September 29, 2022

CNN correspondent Donie O’Sullivan didn’t start his career in broadcasting. But he’s been fact-checking since he became a journalist.

In the months leading up to the 2020 election, O’Sullivan crossed the country to report on how conspiracy theories affected voters’ attitudes about the presidential election and the country’s response to the COVID-19 pandemic.

On Sept. 29, O’Sullivan spoke with PolitiFact Editor-in-Chief Angie Holan about technology’s intersection with online misinformation during United Facts of America: A Festival of Fact-Checking. PolitiFact and the Poynter Institute for Media Studies hosted the three-day conference, which concluded Sept. 29. All sessions were streamed online.

O’Sullivan covers how online misinformation manifests in people’s everyday activities, including their behavior on social media and at political rallies. Recognizing that he can’t solve all of American democracy’s challenges, he said he tries to understand what underpins them by meeting and talking with people wherever they are.

“A majority of Republicans do not believe Biden legitimately won the election,” O’Sullivan reports in a clip focused on the complexity within the party.

O’Sullivan, who is based in New York City, started out on the breaking news desk at CNN and moved into investigative work during the justice department’s investigation into Russian election interference.

To navigate the “lie of the day,” O’Sullivan said, he follows several politically extreme groups and pages on Facebook and other platforms. He said it’s difficult to “adjust the kind of tone and tenor of our coverage in media, more generally, to rebuild trust,” when a large part of the electorate claims that the majority of factual information is false.

O’Sullivan covered a rally shortly after PolitiFact launched its fact-checking partnership with Facebook in 2016. The program works when Facebook, a platform he said some people see as their own version of a fact-check, flags popular content that is not based on evidence as misinformation.

“What I learned like, immediately, at this Trump event was everybody was talking about the fact-checkers,” O’Sullivan said. “They had become demonized in the way that the mainstream media is. And people saw it as a badge of honor, actually, when their stuff was getting marked as false.”

O’Sullivan said CNN is occasionally criticized for holding “people in power to account,” when investigating exaggerations or misstatements of fact made by the Biden administration.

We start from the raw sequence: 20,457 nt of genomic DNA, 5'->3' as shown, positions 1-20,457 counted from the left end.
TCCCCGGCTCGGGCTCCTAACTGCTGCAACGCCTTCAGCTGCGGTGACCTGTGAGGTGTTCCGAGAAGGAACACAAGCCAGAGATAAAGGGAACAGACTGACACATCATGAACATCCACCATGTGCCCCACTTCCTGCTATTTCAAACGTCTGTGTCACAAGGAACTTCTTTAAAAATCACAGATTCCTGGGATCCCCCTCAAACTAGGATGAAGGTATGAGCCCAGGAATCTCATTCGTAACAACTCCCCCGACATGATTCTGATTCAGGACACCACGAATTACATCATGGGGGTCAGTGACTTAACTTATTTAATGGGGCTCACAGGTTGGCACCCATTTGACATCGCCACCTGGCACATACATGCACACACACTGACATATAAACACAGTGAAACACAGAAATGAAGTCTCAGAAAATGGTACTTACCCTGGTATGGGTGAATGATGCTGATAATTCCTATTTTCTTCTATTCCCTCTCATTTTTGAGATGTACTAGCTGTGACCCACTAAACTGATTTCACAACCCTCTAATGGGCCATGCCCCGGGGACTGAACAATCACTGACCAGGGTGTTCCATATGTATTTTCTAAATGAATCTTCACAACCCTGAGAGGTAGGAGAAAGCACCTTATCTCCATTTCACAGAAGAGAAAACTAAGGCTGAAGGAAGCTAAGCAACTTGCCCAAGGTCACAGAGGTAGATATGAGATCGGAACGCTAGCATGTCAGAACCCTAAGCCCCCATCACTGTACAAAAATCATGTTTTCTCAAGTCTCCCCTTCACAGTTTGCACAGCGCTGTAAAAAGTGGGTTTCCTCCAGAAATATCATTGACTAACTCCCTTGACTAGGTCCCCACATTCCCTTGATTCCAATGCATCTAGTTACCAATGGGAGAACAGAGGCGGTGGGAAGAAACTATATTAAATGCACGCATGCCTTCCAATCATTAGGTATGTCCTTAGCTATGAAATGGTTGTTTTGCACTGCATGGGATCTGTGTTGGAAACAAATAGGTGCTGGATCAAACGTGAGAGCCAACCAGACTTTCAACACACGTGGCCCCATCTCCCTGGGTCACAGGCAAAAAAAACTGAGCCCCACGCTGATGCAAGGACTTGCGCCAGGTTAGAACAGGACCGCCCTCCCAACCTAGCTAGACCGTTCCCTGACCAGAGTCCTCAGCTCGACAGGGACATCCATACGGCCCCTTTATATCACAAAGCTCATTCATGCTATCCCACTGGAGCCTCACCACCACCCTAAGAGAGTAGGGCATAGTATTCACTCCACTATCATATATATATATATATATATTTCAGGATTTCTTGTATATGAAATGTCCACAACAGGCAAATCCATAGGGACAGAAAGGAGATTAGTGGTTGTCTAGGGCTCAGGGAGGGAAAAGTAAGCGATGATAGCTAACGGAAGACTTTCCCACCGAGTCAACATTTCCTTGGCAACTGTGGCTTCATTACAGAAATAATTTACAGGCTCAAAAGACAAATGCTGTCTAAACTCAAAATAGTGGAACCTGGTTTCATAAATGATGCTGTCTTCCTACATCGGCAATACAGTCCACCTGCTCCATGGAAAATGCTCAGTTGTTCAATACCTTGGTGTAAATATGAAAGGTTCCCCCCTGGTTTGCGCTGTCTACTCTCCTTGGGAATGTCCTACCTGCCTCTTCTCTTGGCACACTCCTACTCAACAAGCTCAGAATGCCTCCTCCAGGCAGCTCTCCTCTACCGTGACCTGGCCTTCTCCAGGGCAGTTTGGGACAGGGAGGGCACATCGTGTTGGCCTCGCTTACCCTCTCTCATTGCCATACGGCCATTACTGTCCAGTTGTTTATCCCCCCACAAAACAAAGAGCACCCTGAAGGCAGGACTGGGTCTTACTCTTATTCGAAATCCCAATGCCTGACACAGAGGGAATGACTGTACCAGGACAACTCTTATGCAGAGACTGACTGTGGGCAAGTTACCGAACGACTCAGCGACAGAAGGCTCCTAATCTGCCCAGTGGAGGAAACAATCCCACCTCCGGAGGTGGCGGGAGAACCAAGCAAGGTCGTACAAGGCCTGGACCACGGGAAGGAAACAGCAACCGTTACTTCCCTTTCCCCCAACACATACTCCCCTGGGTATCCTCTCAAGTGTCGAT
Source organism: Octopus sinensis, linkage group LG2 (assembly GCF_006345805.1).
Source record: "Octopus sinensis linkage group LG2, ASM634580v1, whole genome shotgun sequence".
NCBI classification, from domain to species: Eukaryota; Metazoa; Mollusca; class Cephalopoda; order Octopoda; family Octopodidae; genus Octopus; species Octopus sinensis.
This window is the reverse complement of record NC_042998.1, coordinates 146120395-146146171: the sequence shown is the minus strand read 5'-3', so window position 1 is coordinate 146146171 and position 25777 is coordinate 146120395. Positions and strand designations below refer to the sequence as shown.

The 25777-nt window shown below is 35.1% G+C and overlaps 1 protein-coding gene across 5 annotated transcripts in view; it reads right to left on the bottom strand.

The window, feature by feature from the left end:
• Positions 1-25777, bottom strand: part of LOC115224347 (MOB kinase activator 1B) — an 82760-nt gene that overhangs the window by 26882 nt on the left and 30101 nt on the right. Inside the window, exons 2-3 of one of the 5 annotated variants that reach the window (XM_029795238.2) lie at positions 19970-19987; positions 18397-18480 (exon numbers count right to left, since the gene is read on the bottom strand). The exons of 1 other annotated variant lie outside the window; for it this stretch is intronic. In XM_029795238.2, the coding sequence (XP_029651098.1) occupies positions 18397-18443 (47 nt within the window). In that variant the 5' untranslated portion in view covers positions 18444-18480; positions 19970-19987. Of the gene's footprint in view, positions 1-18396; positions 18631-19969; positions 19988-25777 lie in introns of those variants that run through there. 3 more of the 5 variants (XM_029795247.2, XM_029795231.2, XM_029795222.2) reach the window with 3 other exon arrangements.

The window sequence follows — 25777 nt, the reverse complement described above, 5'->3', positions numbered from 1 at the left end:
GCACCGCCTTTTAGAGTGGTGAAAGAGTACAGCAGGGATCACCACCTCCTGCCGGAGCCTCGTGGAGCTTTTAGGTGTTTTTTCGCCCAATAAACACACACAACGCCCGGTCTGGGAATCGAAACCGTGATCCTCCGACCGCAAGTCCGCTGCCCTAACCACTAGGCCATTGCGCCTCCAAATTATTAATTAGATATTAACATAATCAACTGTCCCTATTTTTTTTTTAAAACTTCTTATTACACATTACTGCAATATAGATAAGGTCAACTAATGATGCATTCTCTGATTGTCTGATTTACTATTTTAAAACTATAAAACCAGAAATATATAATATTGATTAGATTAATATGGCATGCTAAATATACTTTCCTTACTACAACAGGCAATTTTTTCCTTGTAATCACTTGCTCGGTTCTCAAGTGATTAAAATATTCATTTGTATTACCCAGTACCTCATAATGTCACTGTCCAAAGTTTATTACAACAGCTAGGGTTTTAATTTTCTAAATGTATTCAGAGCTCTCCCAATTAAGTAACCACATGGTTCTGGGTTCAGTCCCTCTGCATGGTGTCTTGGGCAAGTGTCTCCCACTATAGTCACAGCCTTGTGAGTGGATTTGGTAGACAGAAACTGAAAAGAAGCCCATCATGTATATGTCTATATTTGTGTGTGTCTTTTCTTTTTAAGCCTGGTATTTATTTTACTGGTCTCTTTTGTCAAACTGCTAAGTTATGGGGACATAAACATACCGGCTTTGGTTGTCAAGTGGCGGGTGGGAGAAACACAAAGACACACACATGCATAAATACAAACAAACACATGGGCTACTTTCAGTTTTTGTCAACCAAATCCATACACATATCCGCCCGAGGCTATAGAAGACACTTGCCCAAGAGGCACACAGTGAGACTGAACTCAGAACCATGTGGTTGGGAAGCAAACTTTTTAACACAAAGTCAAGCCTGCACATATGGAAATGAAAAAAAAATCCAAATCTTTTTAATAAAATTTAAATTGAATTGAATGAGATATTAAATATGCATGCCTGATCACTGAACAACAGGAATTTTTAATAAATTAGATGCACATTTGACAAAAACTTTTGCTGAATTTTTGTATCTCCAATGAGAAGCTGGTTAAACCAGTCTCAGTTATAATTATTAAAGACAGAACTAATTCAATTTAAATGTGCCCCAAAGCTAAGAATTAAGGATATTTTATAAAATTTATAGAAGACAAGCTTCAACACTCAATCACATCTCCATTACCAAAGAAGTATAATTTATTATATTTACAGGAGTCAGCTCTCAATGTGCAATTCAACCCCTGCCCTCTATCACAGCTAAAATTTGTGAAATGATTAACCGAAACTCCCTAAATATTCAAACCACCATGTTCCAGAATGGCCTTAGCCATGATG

“The misinformation problem is obviously, you know, far more pronounced on the right and in the Republican Party at this time, but that is not to say that … it’s an exclusive thing to there,” O’Sullivan said.

Reading fact-checks is a crucial part of O’Sullivan’s reporting. One of his strategies is “to steer in terms of … the pieces of misinformation that are going viral or getting traction.” He said he tries to gauge the atmosphere in the political parties and the narratives that are emerging around the nation.

“Oftentimes, I will hear something that I haven’t read online or have never heard before, really, and then, you know, a week or two later, I’ll say, ‘Oh, this is now trending online,’” O’Sullivan said. “It’s very informative to be able to get out there.”

Some media organizations operate irresponsibly, O’Sullivan said —  they are “prone to being alarmist,” especially if outlets are dismissive of nuanced claims or fail to own up to their mistakes. He emphasized the relevance of independent media oversight in a time when he said it’s “hard to be optimistic” about the American political structure.

“With these elections for governors and for secretaries of states — people who will be in charge of elections in 2024 — we’re seeing essentially anti-democratic conspiracy theory candidates, you know, running in some major states and swing states,” he said.

O’Sullivan said he speaks directly with people who consume misinformation — not just fact-check it. “Normal people” — family, friends, neighbors — are susceptible to counterfactual information every day, he said.

“But then when there’s this one thing, this could be about the election, that’s kind of when you see, you know, something changes and they change,” O’Sullivan said.

O’Sullivan said journalists need to try to understand how the media ecosystem has contributed to people becoming “enabled” and ”sympathetic to the violence.” He saw these elements combust up close as he reported live outside the U.S. Capitol during the Jan. 6, 2021, riots.

“If we can be there in that moment, watching all of this fact-checking, or just reading, seeing how it is spreading, that is going to be absolutely critical to telling the accurate story in the days, weeks, months after the election,” O’Sullivan said.

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